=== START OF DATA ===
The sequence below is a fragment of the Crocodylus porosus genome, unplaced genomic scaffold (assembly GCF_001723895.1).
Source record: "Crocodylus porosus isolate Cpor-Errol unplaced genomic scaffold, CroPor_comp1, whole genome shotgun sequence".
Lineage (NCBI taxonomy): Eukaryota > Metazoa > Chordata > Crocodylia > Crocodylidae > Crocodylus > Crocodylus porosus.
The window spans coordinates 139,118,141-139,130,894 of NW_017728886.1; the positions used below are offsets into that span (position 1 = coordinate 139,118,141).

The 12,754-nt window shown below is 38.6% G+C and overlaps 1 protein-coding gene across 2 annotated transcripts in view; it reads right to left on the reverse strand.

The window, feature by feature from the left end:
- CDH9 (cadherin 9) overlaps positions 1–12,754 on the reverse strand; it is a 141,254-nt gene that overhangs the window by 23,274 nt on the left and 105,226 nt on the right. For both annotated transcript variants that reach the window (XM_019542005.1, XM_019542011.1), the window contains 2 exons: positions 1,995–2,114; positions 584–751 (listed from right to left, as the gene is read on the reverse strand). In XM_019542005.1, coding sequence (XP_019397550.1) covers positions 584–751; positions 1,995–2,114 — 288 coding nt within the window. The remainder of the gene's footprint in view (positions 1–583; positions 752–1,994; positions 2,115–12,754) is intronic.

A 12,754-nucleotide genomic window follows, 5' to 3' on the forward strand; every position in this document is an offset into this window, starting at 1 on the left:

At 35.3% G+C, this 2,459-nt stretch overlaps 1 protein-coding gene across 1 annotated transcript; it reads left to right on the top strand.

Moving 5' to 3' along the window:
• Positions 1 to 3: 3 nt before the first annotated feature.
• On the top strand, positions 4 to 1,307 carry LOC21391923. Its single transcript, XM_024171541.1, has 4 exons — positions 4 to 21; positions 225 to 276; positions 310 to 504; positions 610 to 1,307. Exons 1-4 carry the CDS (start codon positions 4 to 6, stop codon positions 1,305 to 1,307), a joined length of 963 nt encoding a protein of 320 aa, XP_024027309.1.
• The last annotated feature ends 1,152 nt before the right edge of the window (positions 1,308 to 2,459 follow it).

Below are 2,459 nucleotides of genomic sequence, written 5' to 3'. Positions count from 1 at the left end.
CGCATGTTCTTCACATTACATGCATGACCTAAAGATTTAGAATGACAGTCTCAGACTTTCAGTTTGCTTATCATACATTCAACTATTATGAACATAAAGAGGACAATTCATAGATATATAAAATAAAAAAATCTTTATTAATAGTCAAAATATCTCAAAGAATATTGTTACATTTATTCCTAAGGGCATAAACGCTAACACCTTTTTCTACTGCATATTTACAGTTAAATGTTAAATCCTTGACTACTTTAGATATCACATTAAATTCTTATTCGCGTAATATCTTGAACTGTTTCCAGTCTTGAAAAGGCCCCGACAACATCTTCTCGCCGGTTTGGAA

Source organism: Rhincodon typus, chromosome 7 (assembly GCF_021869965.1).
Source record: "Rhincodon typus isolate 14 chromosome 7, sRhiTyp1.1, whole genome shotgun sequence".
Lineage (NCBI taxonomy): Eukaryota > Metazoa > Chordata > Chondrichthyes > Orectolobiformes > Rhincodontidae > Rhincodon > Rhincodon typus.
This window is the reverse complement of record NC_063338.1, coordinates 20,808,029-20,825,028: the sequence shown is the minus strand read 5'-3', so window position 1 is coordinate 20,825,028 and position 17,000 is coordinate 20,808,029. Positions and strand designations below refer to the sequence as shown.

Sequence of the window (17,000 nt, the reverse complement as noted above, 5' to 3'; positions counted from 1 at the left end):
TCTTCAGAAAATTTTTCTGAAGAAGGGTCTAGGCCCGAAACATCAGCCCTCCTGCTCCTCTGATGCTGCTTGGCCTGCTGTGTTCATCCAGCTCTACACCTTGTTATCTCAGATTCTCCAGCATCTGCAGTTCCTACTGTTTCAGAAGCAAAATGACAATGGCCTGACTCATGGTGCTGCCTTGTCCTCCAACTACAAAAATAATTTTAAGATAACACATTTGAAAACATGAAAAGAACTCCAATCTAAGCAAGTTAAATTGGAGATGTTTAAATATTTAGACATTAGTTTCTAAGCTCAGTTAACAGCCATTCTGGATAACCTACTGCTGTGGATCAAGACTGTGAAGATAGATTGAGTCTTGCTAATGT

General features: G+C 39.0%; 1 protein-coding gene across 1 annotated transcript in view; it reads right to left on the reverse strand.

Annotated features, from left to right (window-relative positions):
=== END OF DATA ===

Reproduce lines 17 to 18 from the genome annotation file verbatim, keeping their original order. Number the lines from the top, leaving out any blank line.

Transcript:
Source record: "Rhincodon typus isolate 14 chromosome 7, sRhiTyp1.1, whole genome shotgun sequence".
Lineage (NCBI taxonomy): Eukaryota > Metazoa > Chordata > Chondrichthyes > Orectolobiformes > Rhincodontidae > Rhincodon > Rhincodon typus.